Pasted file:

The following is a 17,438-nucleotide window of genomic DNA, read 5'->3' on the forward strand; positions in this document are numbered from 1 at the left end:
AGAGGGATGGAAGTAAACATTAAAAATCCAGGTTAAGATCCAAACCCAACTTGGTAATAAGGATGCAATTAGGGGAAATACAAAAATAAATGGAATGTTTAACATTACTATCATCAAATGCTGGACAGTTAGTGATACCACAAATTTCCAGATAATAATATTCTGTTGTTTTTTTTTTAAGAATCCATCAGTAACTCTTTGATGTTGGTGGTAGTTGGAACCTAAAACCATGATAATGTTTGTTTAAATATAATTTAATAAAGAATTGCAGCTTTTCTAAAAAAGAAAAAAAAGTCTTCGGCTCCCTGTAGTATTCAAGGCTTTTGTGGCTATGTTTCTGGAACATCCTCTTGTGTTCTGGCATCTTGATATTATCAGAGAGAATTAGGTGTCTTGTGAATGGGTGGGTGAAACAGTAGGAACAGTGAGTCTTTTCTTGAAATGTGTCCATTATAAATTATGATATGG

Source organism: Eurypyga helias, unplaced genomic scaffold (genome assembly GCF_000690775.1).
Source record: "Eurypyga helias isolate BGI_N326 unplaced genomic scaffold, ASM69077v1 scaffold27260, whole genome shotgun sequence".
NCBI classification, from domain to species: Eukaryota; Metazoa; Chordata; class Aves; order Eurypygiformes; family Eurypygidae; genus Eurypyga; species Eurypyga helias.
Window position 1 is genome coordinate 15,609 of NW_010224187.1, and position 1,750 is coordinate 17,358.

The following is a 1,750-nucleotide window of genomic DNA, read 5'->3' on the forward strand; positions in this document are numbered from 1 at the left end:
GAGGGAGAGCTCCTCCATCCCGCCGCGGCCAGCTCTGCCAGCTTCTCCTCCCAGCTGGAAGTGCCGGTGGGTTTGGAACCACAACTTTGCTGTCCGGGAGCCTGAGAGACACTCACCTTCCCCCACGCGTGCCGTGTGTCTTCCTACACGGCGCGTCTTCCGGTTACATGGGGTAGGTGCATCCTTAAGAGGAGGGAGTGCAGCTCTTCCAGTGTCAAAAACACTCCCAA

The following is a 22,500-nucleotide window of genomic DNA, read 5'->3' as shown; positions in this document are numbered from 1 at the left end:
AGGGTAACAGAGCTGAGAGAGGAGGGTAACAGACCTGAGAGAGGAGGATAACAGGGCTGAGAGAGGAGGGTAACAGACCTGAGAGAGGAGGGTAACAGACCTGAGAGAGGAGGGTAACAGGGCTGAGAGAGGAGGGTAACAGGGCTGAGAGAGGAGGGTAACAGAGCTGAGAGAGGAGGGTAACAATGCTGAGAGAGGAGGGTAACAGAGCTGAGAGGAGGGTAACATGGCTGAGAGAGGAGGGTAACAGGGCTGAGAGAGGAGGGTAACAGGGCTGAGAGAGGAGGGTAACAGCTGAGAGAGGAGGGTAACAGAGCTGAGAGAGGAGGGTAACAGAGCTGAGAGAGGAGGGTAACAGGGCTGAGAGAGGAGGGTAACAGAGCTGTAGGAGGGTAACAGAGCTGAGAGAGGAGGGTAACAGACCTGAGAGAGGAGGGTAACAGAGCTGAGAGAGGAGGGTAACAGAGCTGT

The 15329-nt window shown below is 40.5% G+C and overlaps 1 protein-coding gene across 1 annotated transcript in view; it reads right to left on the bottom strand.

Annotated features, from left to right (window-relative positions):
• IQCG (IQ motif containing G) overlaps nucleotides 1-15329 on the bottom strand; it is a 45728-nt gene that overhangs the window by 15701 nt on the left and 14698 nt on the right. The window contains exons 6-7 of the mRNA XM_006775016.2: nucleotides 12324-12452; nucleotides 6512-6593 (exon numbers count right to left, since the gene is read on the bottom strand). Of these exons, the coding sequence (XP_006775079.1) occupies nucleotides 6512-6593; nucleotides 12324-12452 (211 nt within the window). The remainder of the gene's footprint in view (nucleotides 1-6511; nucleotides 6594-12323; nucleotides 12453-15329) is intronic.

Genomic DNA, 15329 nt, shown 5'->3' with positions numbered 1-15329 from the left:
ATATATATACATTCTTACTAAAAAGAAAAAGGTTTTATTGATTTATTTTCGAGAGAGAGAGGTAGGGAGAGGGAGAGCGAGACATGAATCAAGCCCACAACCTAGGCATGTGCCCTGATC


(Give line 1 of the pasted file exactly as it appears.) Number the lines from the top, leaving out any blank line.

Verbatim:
The following is a 17,438-nucleotide window of genomic DNA, read 5'->3' on the forward strand; positions in this document are numbered from 1 at the left end: